UFC

UFC 246: Conor McGregor v Donald Cerrone - The big questions answered as 'The Notorious' returns

By Sports Desk January 16, 2020

Love him or hate him there is no way you can ignore Conor McGregor and Saturday marks his long-awaited return to the octagon at UFC 246.

It has been 15 months since McGregor's last bout ended in a submission defeat to Khabib Nurmagomedov in a contest marred by an ugly post-fight brawl between the warring camps.

The charismatic Irishman, the first UFC fighter to hold belts in two divisions at the same time, is back, though, with veteran Donald Cerrone the opponent in Las Vegas.

Much has happened since McGregor's defeat to Khabib and below we take a look at the big questions ahead of his comeback.

 

What happened at UFC 229?

Oh boy…where do you start with this one? The build-up to this was fight was, let's dilute this a little, ugly. Back in April 2018, McGregor was involved in an attack on a bus carrying Nurmagomedov and other fighters. McGregor would eventually be forced to undertake community service and an anger management programme over the incident. So, naturally the scene was set for a red-hot build-up that had many barbs that crossed the line. After Nurmagomedov submitted McGregor in the fourth round the bad blood spilled over, with the Russian launching himself over the cage to fight members of his rival's team, leading to a mass melee. It was all rather unpleasant, unsavoury and unnecessary, and in truth not a great look for UFC.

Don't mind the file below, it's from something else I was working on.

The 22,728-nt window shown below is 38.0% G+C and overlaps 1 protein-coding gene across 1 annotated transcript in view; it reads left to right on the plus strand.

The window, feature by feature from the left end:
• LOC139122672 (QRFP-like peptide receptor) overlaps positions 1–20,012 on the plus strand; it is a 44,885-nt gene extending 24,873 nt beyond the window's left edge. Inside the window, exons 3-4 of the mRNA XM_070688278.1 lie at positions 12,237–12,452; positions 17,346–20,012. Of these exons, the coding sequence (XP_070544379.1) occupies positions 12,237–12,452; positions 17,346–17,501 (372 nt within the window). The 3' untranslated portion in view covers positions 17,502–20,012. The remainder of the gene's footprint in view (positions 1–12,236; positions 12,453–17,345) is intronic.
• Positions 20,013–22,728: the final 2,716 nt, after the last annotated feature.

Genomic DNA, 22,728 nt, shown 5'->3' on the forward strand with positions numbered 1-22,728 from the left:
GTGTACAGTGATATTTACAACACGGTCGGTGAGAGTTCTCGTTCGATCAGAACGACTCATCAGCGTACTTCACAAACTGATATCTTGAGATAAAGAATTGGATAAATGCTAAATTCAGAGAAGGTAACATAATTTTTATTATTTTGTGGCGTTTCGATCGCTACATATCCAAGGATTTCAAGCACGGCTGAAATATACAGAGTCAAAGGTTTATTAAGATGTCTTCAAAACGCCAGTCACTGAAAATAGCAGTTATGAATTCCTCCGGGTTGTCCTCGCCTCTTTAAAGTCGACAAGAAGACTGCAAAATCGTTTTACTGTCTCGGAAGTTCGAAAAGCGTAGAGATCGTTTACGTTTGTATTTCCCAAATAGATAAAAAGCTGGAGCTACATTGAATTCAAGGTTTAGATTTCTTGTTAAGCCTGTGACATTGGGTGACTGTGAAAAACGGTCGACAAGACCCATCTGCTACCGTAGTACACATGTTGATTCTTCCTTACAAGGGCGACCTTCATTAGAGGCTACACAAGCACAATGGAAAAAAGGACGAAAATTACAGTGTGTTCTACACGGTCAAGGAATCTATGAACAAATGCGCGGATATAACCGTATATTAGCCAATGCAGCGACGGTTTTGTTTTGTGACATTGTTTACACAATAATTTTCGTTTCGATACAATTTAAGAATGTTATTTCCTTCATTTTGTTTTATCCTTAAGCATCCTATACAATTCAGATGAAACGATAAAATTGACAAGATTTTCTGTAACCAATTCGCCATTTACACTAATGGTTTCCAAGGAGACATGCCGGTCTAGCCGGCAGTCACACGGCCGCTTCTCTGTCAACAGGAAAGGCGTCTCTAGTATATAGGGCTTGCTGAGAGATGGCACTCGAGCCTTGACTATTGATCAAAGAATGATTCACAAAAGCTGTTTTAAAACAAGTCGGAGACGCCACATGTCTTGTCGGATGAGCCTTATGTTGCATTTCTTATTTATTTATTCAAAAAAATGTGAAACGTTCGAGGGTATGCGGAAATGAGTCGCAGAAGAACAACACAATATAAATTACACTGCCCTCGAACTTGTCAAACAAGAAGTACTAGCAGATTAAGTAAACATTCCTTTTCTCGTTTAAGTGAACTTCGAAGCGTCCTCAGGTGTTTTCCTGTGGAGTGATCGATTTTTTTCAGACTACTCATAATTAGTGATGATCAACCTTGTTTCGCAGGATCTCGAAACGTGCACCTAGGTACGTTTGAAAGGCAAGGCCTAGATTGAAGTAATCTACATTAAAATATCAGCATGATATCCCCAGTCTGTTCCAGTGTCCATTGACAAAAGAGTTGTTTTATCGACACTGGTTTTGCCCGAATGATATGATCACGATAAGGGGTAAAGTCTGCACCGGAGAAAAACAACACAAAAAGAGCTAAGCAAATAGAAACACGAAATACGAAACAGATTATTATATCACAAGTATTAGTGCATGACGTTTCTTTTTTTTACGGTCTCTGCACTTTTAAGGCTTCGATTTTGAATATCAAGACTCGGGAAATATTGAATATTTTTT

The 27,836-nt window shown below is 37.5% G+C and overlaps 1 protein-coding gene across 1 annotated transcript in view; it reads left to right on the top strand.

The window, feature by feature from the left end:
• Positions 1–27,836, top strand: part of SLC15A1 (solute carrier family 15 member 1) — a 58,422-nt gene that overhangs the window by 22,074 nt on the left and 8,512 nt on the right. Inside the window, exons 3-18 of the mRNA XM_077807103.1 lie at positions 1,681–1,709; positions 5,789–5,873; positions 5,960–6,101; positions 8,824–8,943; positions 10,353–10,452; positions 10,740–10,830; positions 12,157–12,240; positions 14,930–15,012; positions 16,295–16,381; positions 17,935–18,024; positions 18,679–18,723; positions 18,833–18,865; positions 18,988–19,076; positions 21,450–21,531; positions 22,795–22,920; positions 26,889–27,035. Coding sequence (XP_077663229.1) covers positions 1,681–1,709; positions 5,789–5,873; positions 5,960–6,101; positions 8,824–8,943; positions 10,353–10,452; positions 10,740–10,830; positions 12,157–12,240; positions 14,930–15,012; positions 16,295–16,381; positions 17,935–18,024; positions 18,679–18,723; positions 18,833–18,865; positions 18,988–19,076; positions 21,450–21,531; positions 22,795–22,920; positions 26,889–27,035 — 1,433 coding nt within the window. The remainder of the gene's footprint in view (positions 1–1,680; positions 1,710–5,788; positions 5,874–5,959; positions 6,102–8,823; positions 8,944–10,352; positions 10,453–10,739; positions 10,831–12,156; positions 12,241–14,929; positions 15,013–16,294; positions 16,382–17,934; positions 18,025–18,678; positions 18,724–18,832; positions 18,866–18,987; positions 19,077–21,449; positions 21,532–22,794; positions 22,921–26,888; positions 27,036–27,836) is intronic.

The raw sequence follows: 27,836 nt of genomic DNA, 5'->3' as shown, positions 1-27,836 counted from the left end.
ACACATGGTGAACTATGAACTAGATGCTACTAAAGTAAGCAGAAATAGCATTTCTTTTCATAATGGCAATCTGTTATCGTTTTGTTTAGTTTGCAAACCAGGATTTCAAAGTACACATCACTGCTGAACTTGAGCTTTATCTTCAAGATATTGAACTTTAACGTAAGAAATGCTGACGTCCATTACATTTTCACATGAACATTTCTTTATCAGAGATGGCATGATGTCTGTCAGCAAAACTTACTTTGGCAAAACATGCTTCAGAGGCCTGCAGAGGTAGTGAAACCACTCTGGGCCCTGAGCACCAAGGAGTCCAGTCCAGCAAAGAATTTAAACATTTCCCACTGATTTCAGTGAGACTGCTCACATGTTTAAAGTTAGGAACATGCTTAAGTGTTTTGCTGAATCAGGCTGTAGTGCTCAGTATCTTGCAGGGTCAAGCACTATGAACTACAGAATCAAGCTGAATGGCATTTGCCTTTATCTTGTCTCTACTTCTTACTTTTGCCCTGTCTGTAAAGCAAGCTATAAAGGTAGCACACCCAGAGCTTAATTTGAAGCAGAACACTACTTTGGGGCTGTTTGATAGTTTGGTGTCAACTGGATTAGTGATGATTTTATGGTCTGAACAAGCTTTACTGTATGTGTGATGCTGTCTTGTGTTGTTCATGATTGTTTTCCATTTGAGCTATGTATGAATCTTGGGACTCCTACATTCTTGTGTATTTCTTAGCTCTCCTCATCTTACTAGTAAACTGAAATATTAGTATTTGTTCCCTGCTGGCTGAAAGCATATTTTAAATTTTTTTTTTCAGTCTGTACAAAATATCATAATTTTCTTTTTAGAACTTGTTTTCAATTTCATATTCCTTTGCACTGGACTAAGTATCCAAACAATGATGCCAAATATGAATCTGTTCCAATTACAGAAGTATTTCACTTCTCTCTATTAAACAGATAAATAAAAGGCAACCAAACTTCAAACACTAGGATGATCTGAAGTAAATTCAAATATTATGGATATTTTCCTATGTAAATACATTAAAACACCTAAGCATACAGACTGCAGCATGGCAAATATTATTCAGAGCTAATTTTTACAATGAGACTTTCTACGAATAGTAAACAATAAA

What's happened since?

Well there was a retirement, a reversal on that decision, injury and an impressive body transformation. Not to mention plenty of sales of his Proper No. Twelve whiskey. And, unfortunately, there has been no escape from controversy. In March 2019, McGregor was arrested and charged with strong-armed robbery and criminal mischief after it was alleged he took a man's phone and smashed it on the ground in Miami – the charges were later dropped over inconsistencies in the victim's testimony. In November, McGregor was fined €1,000 after pleading guilty to an assault of a man at a pub in Dublin.

Will he fight Khabib again?

The jury remains very much out on this one. McGregor, who slipped to a 21-4-0 MMA record after the defeat, tweeted "book my rematch for Moscow" after Khabib's successful return against Dustin Poirier last September. The big-talking Irishman set himself a lofty ambition of fighting three times in 2020 and McGregor previously stated he wanted to face the winner of the bout between Jorge Masvidal and Nate Diaz, before going on to once again take on Khabib. Masvidal certainly looks a viable option following his victory over Diaz, whether the Khabib rematch gets sanctioned is another argument.

What is his style?

Lightning quick with ferocious power and incredible athleticism – McGregor is undoubtedly one of the all-time greats. A southpaw with awesome striking skills, one of McGregor's greatest traits is a unique fighting stance that suits both front-foot tactics and counter punching. He is not known for his ground game, which many pundits noted was crucial in his defeat to Khabib. 

Who is his opponent Cerrone?

Put simply, 'Cowboy' is a legend in MMA circles. No one boasts more UFC wins than Cerrone, who has earned legions of fans for his ability to thrill in the octagon. Never one to shirk a challenge, Cerrone has been in with the best of the best. But, 37 in March and coming into this fight on the back of consecutive defeats to Tony Ferguson and Justin Gaethje, it will be a tall order to overcome McGregor.

Why is the fight taking place at welterweight?